8. We endorse the recommendations towards further strengthening the international financial architecture (IFA) developed by the IFA Working Group. Building on the ongoing work by relevant IOs, we will continue to improve the analysis and monitoring of capital flows and management of risks stemming from excessive capital flow volatility. We look forward to the IMF’s review of country experiences and emerging issues in handling capital flows by year-end. We note the ongoing work on the review of the OECD Code of Liberalization of Capital Movements. We support work to further strengthen the Global Financial Safety Net (GFSN), with a strong, quota-based and adequately resourced IMF at its center, equipped with a more effective toolkit, and with more effective cooperation between the IMF and Regional Financing Arrangements (RFAs), respecting their mandates. In this respect, we welcome the upcoming CMIM-IMF joint test run and call for further work regarding the IMF’s lending toolkit. We look forward to the completion of the 15th General Review of Quotas, including a new quota formula, by the 2017 Annual Meetings. We reaffirm that any realignment under the 15th review in quota shares is expected to result in increased shares for dynamic economies in line with their relative positions in the world economy, and hence likely in the share of emerging market and developing countries as a whole. We support the WBG to implement its shareholding review according to the agreed roadmap and timeframe, with the objective of achieving equitable voting power over time. We underline the importance of promoting sound and sustainable financing practices and will continue to improve debt restructuring processes. We support the continued effort to incorporate the enhanced contractual clauses into sovereign bonds. We support the Paris Club’s discussion of a range of sovereign debt issues, the ongoing work of the Paris Club, as the principal international forum for restructuring official bilateral debt, towards the broader inclusion of emerging creditors, and welcome the admission of the Republic of Korea to the Paris Club. We welcome China’s regular participation in Paris Club meetings and intention to play a more constructive role, including further discussions on potential membership. We support examination of the broader use of the SDR, such as broader publication of accounts and statistics in the SDR and the potential issuance of SDR-denominated bonds, as a way to enhance resilience. We call for further work by the IOs to support the development of local currency bond markets, including intensifying efforts to support low-income countries. We will extend the IFA Working Group’s mandate into 2017.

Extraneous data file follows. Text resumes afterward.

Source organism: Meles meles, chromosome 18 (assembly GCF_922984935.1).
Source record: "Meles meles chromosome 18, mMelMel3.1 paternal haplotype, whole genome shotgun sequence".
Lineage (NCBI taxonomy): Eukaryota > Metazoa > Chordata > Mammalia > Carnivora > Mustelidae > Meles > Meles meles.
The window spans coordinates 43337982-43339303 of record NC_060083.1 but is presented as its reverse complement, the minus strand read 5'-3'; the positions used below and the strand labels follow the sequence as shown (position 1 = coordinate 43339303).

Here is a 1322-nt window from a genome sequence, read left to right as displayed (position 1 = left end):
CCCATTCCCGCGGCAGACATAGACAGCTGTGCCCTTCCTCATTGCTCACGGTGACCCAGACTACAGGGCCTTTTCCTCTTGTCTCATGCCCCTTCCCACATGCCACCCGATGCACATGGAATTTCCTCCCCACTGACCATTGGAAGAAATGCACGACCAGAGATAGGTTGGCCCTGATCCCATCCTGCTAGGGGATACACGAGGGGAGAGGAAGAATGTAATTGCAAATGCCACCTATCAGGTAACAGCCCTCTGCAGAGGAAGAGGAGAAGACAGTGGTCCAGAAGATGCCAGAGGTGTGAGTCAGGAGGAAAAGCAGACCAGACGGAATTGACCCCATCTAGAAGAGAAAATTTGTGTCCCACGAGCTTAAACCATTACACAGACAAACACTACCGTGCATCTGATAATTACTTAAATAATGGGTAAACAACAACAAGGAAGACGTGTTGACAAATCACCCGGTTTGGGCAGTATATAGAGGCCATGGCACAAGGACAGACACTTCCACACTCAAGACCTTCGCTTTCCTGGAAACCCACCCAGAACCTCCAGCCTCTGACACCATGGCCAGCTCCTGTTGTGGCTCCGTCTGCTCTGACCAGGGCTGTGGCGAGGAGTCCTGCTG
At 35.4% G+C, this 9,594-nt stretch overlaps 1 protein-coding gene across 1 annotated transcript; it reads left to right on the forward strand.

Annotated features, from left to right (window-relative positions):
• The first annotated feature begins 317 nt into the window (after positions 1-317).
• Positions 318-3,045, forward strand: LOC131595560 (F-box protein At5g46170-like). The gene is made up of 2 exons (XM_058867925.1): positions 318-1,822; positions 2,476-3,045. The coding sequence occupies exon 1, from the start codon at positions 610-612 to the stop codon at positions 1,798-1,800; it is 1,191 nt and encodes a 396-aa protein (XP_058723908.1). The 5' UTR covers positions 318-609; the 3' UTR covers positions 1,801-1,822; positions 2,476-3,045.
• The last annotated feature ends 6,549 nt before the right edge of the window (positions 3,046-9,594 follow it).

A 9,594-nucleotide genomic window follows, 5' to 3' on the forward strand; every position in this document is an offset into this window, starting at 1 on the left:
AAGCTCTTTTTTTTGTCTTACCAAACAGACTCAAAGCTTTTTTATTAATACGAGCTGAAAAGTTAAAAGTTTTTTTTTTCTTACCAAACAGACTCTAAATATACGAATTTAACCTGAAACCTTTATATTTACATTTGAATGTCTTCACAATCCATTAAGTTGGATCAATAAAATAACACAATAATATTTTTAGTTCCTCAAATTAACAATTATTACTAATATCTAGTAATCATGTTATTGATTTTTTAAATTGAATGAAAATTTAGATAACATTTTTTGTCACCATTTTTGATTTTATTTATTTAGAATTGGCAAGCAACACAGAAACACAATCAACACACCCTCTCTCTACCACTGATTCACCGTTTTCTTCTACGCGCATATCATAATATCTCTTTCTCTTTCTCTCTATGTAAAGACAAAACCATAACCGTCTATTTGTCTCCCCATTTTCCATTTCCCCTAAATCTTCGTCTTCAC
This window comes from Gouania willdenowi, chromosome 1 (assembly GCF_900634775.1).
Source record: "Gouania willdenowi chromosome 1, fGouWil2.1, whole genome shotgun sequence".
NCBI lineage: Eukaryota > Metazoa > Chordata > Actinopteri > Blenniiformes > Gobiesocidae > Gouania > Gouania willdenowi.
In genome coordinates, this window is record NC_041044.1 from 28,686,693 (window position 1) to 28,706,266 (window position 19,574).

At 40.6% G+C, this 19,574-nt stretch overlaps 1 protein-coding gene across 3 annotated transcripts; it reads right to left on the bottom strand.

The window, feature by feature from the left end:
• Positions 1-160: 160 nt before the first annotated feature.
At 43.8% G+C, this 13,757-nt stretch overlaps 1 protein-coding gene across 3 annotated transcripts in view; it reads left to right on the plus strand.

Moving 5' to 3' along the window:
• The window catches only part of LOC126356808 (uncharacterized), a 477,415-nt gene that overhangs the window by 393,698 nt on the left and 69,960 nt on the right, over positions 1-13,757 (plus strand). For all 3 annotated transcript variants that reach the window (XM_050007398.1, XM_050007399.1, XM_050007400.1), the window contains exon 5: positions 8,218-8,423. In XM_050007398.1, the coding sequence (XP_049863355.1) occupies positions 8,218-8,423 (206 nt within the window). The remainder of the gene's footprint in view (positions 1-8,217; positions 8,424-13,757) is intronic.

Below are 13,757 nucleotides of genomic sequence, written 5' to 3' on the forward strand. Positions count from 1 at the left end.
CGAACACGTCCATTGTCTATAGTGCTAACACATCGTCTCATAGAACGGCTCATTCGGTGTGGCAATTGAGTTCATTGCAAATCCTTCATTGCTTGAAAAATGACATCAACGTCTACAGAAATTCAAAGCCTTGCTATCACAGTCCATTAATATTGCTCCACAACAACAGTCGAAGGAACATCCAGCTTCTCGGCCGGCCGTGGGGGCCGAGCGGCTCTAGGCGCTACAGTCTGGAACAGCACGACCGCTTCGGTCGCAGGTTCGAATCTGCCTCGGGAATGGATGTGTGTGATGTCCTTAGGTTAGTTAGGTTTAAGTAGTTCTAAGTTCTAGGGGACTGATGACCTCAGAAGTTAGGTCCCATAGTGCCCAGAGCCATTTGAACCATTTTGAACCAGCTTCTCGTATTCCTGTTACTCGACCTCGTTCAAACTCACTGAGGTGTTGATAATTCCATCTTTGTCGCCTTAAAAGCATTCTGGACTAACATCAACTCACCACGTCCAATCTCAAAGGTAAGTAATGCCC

9. Recent market turbulence and uncertainty have once again highlighted the importance of building an open and resilient financial system. To this end, we remain committed to finalizing remaining critical elements of the regulatory framework and the timely, full and consistent implementation of the agreed financial reforms, including Basel III and the total-loss-absorbing-capacity (TLAC) standard as well as effective cross-border resolution regimes. We reiterate our support for the work by the Basel Committee on Banking Supervision (BCBS) to finalize the Basel III framework by the end of 2016, without further significantly increasing overall capital requirements across the banking sector, while promoting a level playing field. We look forward to the BCBS comprehensive quantitative impact study that will inform the final design and calibration of the framework. We will continue to enhance the monitoring of implementation and effects of reforms to ensure their consistency with our overall objectives, including by addressing any material unintended consequences. We look forward to the FSB’s second annual report on the implementation and effects of the financial regulatory reforms to be presented to our Leaders at the Hangzhou Summit. We will continue to address the issue of systemic risk within the insurance sector. We welcome the work towards the development of an Insurance Capital Standard (ICS) for internationally active insurers. We welcome the ongoing joint work by the IMF, FSB and BIS to take stock of international experiences with macroprudential frameworks and tools, to help promote effective macroprudential policies, and look forward to the report to be published ahead of the Hangzhou Summit. We welcome the FSB consultation on proposed policy recommendations to address structural vulnerabilities from asset management activities. We continue to closely monitor, and if necessary, address emerging risks and vulnerabilities in the financial system, including those associated with shadow banking, asset management and other market-based finance. We look forward to the report to the Hangzhou Summit on progress of the FSB-coordinated four-point action plan to address, as appropriate, the decline in correspondent banking services. The G20 looks forward to further efforts to clarify regulatory expectations, as appropriate, including through the consideration in October by the FATF of the guidance on correspondent banking. We call on G20 members, the IMF and WBG to intensify their support for domestic capacity building to help countries improve their compliance with global anti-money laundering and countering the financing of terrorism (AML/CFT) and prudential standards. We encourage members to close the gap in the implementation of the Principles for Financial Market Infrastructures and accelerate their actions on over-the-counter derivatives markets reforms. We look forward to the consultation papers under the agreed work plan on central counterparties’ (CCPs) resilience, recovery planning and resolvability to be published ahead of the Hangzhou Summit. We endorse the G20 High-level Principles for Digital Financial Inclusion, the updated version of the G20 Financial Inclusion Indicators, and the implementation framework of the G20 Action Plan on SME Financing, developed by the Global Partnership for Financial Inclusion (GPFI). We encourage countries to consider these principles in devising their broader financial inclusion plans, particularly in the area of digital financial inclusion.